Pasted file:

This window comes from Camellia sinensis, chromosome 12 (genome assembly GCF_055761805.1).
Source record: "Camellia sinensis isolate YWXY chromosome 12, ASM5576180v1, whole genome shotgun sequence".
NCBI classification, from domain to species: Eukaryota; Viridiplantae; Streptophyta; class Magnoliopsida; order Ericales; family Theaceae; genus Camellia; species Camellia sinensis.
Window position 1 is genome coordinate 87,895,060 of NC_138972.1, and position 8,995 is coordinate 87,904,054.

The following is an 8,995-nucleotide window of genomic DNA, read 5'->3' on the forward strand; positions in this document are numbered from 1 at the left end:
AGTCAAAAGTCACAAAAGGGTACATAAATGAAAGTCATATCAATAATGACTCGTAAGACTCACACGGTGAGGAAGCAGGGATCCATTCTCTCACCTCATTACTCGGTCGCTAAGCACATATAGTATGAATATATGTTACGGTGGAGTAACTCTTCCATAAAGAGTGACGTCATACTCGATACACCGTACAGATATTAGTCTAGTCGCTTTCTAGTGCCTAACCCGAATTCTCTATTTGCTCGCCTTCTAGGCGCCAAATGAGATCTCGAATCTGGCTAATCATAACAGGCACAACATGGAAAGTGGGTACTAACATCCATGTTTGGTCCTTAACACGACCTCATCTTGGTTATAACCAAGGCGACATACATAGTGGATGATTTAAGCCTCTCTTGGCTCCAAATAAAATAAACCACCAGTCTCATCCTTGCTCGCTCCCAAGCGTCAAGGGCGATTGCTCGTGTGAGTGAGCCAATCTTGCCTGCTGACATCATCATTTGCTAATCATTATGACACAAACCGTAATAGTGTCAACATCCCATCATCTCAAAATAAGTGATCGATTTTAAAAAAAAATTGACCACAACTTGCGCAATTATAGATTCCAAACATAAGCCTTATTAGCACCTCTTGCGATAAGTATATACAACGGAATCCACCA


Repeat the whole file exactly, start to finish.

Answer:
This window comes from Camellia sinensis, chromosome 12 (genome assembly GCF_055761805.1).
Source record: "Camellia sinensis isolate YWXY chromosome 12, ASM5576180v1, whole genome shotgun sequence".
NCBI classification, from domain to species: Eukaryota; Viridiplantae; Streptophyta; class Magnoliopsida; order Ericales; family Theaceae; genus Camellia; species Camellia sinensis.
Window position 1 is genome coordinate 87,895,060 of NC_138972.1, and position 8,995 is coordinate 87,904,054.

The following is an 8,995-nucleotide window of genomic DNA, read 5'->3' on the forward strand; positions in this document are numbered from 1 at the left end:
AGTCAAAAGTCACAAAAGGGTACATAAATGAAAGTCATATCAATAATGACTCGTAAGACTCACACGGTGAGGAAGCAGGGATCCATTCTCTCACCTCATTACTCGGTCGCTAAGCACATATAGTATGAATATATGTTACGGTGGAGTAACTCTTCCATAAAGAGTGACGTCATACTCGATACACCGTACAGATATTAGTCTAGTCGCTTTCTAGTGCCTAACCCGAATTCTCTATTTGCTCGCCTTCTAGGCGCCAAATGAGATCTCGAATCTGGCTAATCATAACAGGCACAACATGGAAAGTGGGTACTAACATCCATGTTTGGTCCTTAACACGACCTCATCTTGGTTATAACCAAGGCGACATACATAGTGGATGATTTAAGCCTCTCTTGGCTCCAAATAAAATAAACCACCAGTCTCATCCTTGCTCGCTCCCAAGCGTCAAGGGCGATTGCTCGTGTGAGTGAGCCAATCTTGCCTGCTGACATCATCATTTGCTAATCATTATGACACAAACCGTAATAGTGTCAACATCCCATCATCTCAAAATAAGTGATCGATTTTAAAAAAAAATTGACCACAACTTGCGCAATTATAGATTCCAAACATAAGCCTTATTAGCACCTCTTGCGATAAGTATATACAACGGAATCCACCA